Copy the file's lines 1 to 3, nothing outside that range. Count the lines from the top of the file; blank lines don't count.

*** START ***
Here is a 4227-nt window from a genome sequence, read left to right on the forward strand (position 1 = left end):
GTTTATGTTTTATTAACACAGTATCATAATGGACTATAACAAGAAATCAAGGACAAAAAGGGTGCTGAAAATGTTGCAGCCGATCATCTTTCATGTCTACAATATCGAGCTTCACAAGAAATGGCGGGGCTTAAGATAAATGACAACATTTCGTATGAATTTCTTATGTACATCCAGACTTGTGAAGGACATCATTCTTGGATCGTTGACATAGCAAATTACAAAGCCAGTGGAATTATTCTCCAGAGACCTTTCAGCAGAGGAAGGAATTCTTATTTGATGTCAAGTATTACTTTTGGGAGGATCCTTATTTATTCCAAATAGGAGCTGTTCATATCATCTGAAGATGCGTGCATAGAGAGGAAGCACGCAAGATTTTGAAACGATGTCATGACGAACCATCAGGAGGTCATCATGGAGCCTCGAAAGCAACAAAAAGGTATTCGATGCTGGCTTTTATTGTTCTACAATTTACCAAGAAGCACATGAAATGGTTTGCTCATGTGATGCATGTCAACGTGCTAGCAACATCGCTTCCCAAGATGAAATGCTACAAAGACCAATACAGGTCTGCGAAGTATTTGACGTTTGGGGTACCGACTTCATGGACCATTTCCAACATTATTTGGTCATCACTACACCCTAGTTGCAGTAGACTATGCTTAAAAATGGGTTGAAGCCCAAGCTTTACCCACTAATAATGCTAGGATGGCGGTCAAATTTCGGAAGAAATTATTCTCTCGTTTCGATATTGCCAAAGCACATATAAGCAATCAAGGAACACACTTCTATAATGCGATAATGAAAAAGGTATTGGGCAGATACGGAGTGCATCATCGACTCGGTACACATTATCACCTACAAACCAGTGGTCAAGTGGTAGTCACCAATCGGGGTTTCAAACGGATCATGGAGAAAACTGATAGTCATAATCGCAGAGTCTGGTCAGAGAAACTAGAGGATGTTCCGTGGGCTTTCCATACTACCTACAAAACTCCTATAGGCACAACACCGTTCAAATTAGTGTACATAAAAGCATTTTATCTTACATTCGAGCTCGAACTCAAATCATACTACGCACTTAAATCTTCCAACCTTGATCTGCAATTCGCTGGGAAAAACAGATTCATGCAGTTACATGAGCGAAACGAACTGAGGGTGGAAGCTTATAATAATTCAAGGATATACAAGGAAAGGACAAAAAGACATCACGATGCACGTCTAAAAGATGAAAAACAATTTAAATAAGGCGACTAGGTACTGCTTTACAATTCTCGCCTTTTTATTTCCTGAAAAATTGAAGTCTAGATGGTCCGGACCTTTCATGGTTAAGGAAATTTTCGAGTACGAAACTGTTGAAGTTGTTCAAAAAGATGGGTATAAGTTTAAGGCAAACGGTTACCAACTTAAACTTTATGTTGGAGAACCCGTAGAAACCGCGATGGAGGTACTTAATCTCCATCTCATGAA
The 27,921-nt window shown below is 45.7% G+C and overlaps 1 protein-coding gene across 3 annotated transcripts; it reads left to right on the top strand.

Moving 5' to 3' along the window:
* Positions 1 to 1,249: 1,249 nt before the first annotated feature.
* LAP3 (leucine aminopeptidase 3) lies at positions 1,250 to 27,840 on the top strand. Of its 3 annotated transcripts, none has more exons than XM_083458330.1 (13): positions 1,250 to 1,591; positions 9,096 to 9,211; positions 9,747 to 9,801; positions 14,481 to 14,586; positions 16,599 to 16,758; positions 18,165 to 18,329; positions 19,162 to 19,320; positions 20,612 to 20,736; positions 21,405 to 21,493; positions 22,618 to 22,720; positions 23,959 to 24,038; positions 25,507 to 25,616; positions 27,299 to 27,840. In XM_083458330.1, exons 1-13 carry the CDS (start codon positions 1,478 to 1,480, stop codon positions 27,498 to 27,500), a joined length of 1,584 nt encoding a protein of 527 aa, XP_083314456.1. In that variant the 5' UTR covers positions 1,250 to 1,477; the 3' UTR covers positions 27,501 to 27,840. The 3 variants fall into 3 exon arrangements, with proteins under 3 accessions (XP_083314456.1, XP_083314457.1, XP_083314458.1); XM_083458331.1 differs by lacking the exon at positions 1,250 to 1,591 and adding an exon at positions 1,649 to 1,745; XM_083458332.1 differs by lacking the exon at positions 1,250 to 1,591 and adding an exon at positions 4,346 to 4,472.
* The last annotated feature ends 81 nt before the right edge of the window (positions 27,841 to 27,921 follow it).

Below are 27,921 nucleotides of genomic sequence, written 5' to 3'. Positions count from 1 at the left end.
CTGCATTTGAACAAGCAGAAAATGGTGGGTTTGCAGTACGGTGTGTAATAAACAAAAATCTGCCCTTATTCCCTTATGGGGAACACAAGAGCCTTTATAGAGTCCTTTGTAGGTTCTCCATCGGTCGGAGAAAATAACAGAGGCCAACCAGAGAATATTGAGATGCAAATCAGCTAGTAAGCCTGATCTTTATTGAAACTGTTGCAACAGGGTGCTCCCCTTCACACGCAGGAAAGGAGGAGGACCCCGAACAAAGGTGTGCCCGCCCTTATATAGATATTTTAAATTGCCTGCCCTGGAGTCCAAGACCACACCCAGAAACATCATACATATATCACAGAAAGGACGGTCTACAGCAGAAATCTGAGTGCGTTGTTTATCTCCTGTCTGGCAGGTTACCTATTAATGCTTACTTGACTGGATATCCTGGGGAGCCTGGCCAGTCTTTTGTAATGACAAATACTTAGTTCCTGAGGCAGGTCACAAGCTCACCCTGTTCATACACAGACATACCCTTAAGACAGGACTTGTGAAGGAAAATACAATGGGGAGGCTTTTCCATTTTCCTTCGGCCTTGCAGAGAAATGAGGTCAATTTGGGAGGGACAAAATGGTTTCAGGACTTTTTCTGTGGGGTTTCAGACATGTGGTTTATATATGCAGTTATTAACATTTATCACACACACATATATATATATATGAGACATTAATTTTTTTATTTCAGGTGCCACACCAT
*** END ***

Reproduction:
Here is a 4227-nt window from a genome sequence, read left to right on the forward strand (position 1 = left end):
GTTTATGTTTTATTAACACAGTATCATAATGGACTATAACAAGAAATCAAGGACAAAAAGGGTGCTGAAAATGTTGCAGCCGATCATCTTTCATGTCTACAATATCGAGCTTCACAAGAAATGGCGGGGCTTAAGATAAATGACAACATTTCGTATGAATTTCTTATGTACATCCAGACTTGTGAAGGACATCATTCTTGGATCGTTGACATAGCAAATTACAAAGCCAGTGGAATTATTCTCCAGAGACCTTTCAGCAGAGGAAGGAATTCTTATTTGATGTCAAGTATTACTTTTGGGAGGATCCTTATTTATTCCAAATAGGAGCTGTTCATATCATCTGAAGATGCGTGCATAGAGAGGAAGCACGCAAGATTTTGAAACGATGTCATGACGAACCATCAGGAGGTCATCATGGAGCCTCGAAAGCAACAAAAAGGTATTCGATGCTGGCTTTTATTGTTCTACAATTTACCAAGAAGCACATGAAATGGTTTGCTCATGTGATGCATGTCAACGTGCTAGCAACATCGCTTCCCAAGATGAAATGCTACAAAGACCAATACAGGTCTGCGAAGTATTTGACGTTTGGGGTACCGACTTCATGGACCATTTCCAACATTATTTGGTCATCACTACACCCTAGTTGCAGTAGACTATGCTTAAAAATGGGTTGAAGCCCAAGCTTTACCCACTAATAATGCTAGGATGGCGGTCAAATTTCGGAAGAAATTATTCTCTCGTTTCGATATTGCCAAAGCACATATAAGCAATCAAGGAACACACTTCTATAATGCGATAATGAAAAAGGTATTGGGCAGATACGGAGTGCATCATCGACTCGGTACACATTATCACCTACAAACCAGTGGTCAAGTGGTAGTCACCAATCGGGGTTTCAAACGGATCATGGAGAAAACTGATAGTCATAATCGCAGAGTCTGGTCAGAGAAACTAGAGGATGTTCCGTGGGCTTTCCATACTACCTACAAAACTCCTATAGGCACAACACCGTTCAAATTAGTGTACATAAAAGCATTTTATCTTACATTCGAGCTCGAACTCAAATCATACTACGCACTTAAATCTTCCAACCTTGATCTGCAATTCGCTGGGAAAAACAGATTCATGCAGTTACATGAGCGAAACGAACTGAGGGTGGAAGCTTATAATAATTCAAGGATATACAAGGAAAGGACAAAAAGACATCACGATGCACGTCTAAAAGATGAAAAACAATTTAAATAAGGCGACTAGGTACTGCTTTACAATTCTCGCCTTTTTATTTCCTGAAAAATTGAAGTCTAGATGGTCCGGACCTTTCATGGTTAAGGAAATTTTCGAGTACGAAACTGTTGAAGTTGTTCAAAAAGATGGGTATAAGTTTAAGGCAAACGGTTACCAACTTAAACTTTATGTTGGAGAACCCGTAGAAACCGCGATGGAGGTACTTAATCTCCATCTCATGAA
The 27,921-nt window shown below is 45.7% G+C and overlaps 1 protein-coding gene across 3 annotated transcripts; it reads left to right on the top strand.